Connectivism

December 13, 2004

From George Siemens

Connectivism

Connectivism is the integration of principles explored by chaos, network, and complexity and self-organization theories. Learning is a process that occurs within nebulous environments of shifting core elements – not entirely under the control of the individual. Learning (defined as actionable knowledge) can reside outside of ourselves (within an organization or a database), is focused on connecting specialized information sets, and the connections that enable us to learn more are more important than our current state of knowing.

Connectivism is driven by the understanding that decisions are based on rapidly altering foundations. New information is continually being acquired. The ability to draw distinctions between important and unimportant information is vital. The ability to recognize when new information alters the landscape based on decisions made yesterday is also critical.

Principles of connectivism:

  • Learning and knowledge rests in diversity of opinions.
  • Learning is a process of connecting specialized nodes or information sources.
  • Learning may reside in non-human appliances.
  • Capacity to know more is more critical than what is currently known
  • Nurturing and maintaining connections is needed to facilitate continual learning.
  • Ability to see connections between fields, ideas, and concepts is a core skill.
  • Currency (accurate, up-to-date knowledge) is the intent of all connectivist learning activities.
  • Decision-making is itself a learning process. Choosing what to learn and the meaning of incoming information is seen through the lens of a shifting reality. While there is a right answer now, it may be wrong tomorrow due to alterations in the information climate affecting the decision.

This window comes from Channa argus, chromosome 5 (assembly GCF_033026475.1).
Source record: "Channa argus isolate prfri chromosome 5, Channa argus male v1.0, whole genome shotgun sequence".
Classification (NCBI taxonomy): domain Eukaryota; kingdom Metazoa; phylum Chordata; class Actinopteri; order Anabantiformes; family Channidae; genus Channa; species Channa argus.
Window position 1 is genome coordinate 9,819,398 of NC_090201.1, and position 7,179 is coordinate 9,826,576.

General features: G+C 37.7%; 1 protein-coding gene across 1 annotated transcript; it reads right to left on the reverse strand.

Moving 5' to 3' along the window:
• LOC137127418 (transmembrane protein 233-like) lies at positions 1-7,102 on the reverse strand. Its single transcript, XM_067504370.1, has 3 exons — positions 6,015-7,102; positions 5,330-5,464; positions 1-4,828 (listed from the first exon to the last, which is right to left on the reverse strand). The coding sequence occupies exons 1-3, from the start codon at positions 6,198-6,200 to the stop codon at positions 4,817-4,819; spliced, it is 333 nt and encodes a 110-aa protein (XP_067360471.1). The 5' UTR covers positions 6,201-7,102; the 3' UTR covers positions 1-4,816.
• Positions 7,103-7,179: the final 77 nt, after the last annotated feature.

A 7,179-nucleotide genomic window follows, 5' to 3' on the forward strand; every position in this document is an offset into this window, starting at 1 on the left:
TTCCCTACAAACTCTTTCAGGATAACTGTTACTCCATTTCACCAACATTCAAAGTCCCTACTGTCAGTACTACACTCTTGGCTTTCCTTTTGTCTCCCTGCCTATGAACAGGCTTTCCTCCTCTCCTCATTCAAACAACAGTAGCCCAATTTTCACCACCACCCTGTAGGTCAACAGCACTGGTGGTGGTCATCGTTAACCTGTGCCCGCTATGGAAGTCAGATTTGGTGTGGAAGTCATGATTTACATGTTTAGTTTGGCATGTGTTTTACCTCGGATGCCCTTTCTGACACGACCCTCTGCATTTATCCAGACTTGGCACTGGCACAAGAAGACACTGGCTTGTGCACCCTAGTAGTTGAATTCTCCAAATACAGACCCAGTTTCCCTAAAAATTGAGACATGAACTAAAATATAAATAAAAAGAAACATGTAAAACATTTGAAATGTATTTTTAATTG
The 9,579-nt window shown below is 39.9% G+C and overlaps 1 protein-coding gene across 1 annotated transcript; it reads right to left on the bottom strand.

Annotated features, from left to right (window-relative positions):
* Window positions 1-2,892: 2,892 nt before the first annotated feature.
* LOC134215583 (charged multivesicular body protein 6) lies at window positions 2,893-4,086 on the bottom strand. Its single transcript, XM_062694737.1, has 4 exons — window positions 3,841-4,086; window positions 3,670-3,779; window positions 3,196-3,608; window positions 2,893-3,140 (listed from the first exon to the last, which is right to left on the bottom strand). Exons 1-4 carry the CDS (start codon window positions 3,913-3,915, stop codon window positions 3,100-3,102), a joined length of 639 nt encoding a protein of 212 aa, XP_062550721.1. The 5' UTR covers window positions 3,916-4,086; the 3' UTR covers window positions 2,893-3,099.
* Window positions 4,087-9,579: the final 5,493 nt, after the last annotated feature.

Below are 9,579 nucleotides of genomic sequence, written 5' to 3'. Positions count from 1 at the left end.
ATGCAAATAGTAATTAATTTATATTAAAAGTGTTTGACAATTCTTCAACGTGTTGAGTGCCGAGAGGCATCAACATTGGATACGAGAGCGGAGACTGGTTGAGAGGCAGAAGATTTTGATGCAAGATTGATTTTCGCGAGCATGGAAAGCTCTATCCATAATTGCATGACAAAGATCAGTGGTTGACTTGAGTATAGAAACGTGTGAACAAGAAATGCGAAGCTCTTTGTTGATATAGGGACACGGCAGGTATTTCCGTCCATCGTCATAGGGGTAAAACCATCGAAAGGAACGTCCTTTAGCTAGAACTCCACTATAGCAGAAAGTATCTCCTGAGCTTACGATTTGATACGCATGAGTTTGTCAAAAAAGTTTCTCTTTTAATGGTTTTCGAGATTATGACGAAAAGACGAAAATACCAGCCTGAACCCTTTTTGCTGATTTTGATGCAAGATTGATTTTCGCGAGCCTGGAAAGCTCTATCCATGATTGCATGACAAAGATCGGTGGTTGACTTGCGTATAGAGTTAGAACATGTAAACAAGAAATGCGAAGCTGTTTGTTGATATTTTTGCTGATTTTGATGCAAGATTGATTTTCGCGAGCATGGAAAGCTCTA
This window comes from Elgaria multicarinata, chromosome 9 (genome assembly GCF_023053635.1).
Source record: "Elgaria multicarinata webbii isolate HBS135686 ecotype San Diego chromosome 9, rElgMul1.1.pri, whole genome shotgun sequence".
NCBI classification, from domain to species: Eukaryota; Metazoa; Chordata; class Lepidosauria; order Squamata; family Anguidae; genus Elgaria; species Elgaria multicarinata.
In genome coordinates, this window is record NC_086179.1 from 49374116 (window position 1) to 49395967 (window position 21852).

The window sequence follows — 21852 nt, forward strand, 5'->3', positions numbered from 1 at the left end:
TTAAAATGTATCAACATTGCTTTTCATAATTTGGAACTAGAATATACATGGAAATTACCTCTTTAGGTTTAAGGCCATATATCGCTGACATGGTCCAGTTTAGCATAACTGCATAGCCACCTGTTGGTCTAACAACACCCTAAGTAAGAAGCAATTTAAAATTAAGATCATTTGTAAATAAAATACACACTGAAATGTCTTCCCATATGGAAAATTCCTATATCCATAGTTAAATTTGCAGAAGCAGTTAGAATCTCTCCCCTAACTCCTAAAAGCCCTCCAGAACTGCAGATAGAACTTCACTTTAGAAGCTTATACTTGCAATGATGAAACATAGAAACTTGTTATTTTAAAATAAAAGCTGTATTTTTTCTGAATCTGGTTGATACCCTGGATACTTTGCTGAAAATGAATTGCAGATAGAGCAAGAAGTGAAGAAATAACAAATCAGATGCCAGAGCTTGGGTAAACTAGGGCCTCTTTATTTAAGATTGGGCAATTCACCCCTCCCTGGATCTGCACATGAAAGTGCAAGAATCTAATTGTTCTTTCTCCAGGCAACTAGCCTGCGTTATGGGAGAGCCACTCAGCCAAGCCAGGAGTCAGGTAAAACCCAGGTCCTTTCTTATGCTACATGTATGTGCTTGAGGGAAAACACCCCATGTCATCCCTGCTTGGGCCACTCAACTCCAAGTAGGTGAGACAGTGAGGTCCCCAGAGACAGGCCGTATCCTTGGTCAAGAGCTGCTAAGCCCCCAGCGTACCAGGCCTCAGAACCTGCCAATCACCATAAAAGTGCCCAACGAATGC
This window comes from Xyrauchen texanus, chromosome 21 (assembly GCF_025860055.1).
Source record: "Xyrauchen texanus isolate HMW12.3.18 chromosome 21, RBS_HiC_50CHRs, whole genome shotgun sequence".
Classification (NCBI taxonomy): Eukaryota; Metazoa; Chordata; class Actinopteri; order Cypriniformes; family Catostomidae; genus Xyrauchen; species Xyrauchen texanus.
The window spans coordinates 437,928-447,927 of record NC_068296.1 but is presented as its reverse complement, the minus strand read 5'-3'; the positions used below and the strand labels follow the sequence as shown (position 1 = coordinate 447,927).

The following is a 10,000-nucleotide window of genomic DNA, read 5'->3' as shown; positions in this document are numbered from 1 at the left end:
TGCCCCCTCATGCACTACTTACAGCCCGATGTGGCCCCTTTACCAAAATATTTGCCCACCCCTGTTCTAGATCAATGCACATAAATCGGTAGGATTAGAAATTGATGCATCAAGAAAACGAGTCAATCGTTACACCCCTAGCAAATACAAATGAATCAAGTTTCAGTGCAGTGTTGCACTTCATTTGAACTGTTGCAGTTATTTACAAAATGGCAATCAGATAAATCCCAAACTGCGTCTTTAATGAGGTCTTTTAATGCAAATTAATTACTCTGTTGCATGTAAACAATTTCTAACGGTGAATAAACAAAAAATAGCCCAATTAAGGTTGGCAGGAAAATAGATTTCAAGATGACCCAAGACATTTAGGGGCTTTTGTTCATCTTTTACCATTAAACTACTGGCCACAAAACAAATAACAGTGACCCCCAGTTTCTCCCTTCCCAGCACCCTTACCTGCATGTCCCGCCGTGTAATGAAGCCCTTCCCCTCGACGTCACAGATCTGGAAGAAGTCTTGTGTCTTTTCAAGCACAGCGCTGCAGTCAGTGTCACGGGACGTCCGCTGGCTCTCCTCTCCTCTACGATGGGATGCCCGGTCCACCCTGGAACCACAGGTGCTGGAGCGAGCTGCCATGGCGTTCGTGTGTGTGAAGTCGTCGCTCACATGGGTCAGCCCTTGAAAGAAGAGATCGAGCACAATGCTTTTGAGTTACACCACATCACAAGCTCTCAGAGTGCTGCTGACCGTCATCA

Connectivism also addresses the challenges that many corporations face in knowledge management activities. Knowledge that resides in a database needs to be connected with the right people in the right context in order to be classified as learning. Behaviorism, cognitivism, and constructivism do not attempt to address the challenges of organizational knowledge and transference.

Information flow within an organization is an important element in organizational effectiveness. In a knowledge economy, the flow of information is the equivalent of the oil pipe in an industrial economy. Creating, preserving, and utilizing information flow should be a key organizational activity. Knowledge flow can be likened to a river that meanders through the ecology of an organization. In certain areas, the river pools and in other areas it ebbs. The health of the learning ecology of the organization depends on effective nurturing of information flow.

Social network analysis is an additional element in understanding learning models in a digital era. Art Kleiner (2002) explores Karen Stephenson’s “quantum theory of trust” which “explains not just how to recognize the collective cognitive capability of an organization, but how to cultivate and increase it”. Within social networks, hubs are well-connected people who are able to foster and maintain knowledge flow. Their interdependence results in effective knowledge flow, enabling the personal understanding of the state of activities organizationally.

The starting point of connectivism is the individual. Personal knowledge is comprised of a network, which feeds into organizations and institutions, which in turn feed back into the network, and then continue to provide learning to individual. This cycle of knowledge development (personal to network to organization) allows learners to remain current in their field through the connections they have formed.